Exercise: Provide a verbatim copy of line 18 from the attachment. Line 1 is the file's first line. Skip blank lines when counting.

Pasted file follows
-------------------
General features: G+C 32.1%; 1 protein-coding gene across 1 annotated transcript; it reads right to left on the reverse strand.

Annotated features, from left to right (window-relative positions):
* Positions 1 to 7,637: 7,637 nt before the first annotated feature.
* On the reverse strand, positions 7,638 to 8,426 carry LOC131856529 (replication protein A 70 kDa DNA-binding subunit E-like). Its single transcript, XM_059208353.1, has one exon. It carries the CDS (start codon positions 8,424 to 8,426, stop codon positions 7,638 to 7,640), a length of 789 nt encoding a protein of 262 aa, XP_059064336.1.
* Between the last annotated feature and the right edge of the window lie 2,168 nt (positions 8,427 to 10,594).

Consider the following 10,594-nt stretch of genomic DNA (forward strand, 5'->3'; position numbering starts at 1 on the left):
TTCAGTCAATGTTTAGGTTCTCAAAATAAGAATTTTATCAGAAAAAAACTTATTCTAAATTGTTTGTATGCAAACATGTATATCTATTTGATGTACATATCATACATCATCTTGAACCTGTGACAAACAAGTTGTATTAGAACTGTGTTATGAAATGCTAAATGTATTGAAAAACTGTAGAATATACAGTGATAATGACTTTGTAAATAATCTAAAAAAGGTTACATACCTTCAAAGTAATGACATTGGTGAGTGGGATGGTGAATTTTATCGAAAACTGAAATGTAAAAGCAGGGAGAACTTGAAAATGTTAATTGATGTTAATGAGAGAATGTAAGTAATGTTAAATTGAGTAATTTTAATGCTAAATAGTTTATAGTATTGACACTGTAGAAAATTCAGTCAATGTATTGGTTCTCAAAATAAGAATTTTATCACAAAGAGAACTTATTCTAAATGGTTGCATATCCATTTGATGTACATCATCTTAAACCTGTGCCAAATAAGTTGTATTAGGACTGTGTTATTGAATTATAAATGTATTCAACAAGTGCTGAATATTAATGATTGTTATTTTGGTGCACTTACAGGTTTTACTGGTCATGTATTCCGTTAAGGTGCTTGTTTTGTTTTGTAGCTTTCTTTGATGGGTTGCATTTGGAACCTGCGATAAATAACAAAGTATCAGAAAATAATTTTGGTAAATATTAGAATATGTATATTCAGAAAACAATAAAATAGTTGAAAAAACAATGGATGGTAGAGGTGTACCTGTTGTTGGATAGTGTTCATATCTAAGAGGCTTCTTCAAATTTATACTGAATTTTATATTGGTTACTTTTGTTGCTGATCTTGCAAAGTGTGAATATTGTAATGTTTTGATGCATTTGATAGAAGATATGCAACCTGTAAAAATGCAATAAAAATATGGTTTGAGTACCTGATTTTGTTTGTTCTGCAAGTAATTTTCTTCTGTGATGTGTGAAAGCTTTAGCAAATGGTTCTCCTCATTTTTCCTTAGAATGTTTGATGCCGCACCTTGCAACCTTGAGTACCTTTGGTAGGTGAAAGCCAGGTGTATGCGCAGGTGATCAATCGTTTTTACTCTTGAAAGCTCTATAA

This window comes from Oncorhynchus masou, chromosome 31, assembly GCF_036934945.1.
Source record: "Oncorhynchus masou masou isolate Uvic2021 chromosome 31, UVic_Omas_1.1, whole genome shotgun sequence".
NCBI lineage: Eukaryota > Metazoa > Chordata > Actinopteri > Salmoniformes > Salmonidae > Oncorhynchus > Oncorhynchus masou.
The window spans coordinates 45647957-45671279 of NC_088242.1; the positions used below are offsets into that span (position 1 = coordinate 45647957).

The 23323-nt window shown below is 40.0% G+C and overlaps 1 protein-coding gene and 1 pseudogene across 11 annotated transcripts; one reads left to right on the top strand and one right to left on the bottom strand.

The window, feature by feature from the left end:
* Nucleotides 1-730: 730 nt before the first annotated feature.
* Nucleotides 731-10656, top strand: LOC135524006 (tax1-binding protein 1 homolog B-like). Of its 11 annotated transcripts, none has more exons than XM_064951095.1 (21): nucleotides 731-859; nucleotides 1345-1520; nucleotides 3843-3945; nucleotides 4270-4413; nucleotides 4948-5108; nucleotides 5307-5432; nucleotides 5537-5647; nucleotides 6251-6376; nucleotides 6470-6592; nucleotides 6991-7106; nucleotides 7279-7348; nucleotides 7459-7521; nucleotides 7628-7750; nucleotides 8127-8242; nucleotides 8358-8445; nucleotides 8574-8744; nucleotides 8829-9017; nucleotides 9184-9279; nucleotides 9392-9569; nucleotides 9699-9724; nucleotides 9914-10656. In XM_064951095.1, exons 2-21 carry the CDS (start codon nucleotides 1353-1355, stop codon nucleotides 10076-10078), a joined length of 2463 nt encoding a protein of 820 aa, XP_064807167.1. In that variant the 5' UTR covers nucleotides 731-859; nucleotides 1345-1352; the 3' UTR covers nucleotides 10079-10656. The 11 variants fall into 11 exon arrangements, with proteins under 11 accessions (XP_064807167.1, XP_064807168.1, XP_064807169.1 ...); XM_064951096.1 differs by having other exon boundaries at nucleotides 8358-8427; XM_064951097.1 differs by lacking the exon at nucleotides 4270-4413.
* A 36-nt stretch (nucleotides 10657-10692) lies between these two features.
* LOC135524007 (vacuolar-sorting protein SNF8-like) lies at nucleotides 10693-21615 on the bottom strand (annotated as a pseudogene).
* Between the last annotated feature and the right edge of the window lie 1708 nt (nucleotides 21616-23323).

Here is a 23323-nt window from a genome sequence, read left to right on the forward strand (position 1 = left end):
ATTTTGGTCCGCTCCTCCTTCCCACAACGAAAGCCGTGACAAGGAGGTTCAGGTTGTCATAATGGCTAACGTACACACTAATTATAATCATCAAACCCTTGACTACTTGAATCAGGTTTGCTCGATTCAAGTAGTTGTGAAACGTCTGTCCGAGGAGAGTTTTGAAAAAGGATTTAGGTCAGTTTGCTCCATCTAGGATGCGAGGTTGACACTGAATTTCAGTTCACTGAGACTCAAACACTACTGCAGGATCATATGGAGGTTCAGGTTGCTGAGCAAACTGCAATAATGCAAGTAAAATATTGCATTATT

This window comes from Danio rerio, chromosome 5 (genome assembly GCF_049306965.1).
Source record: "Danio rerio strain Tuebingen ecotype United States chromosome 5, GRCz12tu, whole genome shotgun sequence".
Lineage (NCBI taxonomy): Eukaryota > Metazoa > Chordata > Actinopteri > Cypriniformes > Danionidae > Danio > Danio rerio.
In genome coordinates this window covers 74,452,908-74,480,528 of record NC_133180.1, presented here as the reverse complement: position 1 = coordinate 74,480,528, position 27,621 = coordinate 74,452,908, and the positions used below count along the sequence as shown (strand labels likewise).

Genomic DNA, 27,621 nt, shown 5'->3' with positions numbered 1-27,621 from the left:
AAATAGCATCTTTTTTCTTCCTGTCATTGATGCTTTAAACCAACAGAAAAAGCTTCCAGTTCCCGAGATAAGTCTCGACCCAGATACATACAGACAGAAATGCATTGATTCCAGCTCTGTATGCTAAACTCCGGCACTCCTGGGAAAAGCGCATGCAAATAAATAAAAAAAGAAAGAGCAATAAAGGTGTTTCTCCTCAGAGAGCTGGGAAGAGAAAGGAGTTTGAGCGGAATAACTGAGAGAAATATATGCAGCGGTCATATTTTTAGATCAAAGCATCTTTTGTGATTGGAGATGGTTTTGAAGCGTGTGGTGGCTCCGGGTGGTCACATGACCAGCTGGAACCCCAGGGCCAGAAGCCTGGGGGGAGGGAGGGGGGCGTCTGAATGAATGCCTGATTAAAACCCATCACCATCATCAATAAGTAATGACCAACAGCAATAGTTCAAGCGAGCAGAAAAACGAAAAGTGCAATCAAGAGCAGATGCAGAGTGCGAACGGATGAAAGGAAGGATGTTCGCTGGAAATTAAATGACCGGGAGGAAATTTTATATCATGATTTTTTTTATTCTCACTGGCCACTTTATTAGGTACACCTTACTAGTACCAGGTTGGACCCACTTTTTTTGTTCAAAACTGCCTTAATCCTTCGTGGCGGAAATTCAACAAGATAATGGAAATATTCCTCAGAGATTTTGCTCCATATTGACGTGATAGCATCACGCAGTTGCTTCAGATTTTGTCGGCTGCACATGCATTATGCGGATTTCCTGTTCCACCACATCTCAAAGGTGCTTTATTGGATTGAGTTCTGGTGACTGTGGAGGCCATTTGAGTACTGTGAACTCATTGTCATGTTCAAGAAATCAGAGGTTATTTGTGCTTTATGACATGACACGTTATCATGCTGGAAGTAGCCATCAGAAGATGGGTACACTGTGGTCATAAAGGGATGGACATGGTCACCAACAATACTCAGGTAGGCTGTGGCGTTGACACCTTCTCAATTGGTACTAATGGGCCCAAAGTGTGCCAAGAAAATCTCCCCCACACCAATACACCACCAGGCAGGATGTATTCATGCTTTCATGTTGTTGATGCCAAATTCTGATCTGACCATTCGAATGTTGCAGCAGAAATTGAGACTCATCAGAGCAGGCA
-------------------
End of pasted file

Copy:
* Between the last annotated feature and the right edge of the window lie 1708 nt (nucleotides 21616-23323).